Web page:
Over 4 million people are without power in the US, with the death toll from Hurricane Sandy still rising. Yet Barack Obama and Mitt Romney have had to return their focus to Tuesday's presidential election.
President Barack Obama and his Republican challenger Mitt Romney returned to the campaign trail on Thursday, following a hiatus while Hurricane Sandy battered parts of the country.
Having visited New Jersey's coastline, one of the worst-hit areas, Obama began a tour of four key battleground states, starting in Wisconsin.
"When disaster strikes, we've seen America at its best," the Democrat president said. "All the petty differences that consume us all seem to melt away. There are no Democrats or Republicans in a storm; they're just fellow Americans."
The 51-year-old subsequently changed pace, criticizing Romney for hijacking the "change" platform Obama campaigned on in 2008.
"Now, in the closing weeks of this campaign, governor Romney has been using all his talents as a salesman to dress up these very same policies that failed our country so badly, the very same policies we've been cleaning up after for the past four years – and he is offering them up as change," Obama told supporters in Green Bay. "What the governor is offering sure ain't change. Getting more power back to the biggest banks isn't change. Leaving millions without health insurance isn't change."
Four more years, or five more days?
Romney, meanwhile, was in the "swing state" of Virginia Thursday, telling supporters in Roanoke that four more years of Obama in office would damage the US economy.
"We really can't have four more years like the last four years," the 65-year-old said. "I know the Obama folks are chanting 'four more years.' Our chant is 'five more days!'"
"I don't think adding a new chair in his Cabinet will help add millions of jobs on Main Street," Romney said.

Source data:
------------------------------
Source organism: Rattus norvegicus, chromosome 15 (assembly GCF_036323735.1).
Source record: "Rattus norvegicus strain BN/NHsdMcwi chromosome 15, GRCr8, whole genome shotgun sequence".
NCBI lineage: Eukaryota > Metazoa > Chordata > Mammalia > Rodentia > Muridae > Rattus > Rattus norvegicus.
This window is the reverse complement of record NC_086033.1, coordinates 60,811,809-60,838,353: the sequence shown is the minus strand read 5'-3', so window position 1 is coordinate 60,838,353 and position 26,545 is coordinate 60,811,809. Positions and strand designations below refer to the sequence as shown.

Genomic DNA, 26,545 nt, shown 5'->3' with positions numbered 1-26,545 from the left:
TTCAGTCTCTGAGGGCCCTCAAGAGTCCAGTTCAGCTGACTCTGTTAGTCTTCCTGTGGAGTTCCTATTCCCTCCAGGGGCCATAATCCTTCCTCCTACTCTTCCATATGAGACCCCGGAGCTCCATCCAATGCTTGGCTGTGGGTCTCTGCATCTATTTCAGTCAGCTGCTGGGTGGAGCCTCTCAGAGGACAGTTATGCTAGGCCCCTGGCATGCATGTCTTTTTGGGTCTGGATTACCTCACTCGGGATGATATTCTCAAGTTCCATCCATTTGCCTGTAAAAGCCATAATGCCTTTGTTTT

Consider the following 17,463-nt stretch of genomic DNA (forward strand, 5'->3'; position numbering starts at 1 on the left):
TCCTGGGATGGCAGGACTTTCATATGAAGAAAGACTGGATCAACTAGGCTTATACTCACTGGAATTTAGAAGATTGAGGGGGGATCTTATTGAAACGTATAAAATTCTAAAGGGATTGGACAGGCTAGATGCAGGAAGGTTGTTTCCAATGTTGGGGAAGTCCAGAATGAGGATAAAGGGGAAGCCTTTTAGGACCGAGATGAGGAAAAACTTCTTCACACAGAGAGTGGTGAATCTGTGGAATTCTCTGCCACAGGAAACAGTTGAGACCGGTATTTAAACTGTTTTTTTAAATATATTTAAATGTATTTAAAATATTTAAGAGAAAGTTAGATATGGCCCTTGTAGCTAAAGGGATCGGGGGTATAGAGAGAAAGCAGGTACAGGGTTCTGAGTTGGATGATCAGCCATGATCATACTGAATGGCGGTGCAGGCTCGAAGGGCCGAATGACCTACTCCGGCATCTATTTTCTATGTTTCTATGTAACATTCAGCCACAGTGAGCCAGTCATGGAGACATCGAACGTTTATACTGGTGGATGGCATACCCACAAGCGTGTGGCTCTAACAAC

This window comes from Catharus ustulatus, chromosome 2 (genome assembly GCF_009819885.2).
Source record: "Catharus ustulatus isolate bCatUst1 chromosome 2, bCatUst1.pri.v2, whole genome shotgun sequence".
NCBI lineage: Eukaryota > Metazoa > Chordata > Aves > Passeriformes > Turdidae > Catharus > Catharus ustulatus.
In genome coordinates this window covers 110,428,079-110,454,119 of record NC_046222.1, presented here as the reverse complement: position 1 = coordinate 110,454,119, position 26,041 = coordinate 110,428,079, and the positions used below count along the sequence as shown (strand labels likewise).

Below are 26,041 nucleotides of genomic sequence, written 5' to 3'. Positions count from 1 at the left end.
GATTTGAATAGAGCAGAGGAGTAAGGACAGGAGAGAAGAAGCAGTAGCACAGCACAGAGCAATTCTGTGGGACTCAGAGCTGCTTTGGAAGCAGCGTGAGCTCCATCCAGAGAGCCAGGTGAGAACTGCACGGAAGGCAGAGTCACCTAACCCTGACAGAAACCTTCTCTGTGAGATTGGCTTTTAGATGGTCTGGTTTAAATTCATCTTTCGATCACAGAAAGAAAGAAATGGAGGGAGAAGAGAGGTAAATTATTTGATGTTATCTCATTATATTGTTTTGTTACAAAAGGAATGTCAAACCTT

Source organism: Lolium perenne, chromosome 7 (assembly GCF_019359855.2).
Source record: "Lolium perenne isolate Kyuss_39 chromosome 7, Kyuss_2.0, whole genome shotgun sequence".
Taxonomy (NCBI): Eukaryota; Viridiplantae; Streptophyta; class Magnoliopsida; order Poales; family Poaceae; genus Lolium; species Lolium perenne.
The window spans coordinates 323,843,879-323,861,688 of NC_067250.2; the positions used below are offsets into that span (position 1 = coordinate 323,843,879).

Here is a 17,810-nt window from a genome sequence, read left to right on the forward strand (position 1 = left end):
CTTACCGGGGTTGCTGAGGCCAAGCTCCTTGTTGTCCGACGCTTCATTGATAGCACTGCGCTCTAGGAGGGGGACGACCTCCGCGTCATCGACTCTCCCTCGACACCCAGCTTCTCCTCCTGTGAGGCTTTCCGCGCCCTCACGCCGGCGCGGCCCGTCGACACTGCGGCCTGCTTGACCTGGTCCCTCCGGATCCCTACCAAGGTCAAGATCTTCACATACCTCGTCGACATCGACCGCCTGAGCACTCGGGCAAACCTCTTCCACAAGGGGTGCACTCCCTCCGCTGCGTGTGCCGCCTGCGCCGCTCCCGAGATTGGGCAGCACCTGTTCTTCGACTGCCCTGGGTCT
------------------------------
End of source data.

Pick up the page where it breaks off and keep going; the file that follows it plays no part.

"We don't need a secretary of business to understand business; we need a president who understands business, and I do."
Polls still suggest that the race is too close to call, though most perceived the storm-induced interlude in campaigning as a benefit to Obama's re-election drive.
Swing statesman Bloomberg casts his vote
New York Mayor Michael Bloomberg, who defected from the Democrats to the Republicans in 2001 before turning independent in 2007, put his support behind Obama on Thursday in the wake of Hurricane Sandy.
Writing an editorial in his business-focused Bloomberg news service, the New York mayor said Obama was the better candidate to tackle rising temperatures around the world.
"Our climate is changing," Bloomberg wrote. "And while the increase in extreme weather we have experienced in New York City and around the world may or may not be the result of it, the risk that it may be - given the devastation it is wreaking - should be enough to compel all elected leaders to take immediate action."
The US Department of Energy said on Thursday that 4.4 million customers in 12 states were still without power, the majority of them in New York and New Jersey.
The Federal Emergency Management Agency, in consort with aid groups like the American Red Cross, is trying to provide meals, shelter and other services to those displaced by the storm.
Hurricane Sandy is thought to have claimed around 170 lives in total, over 100 of them in the US and Canada.
msh/ch (AFP, dpa, Reuters)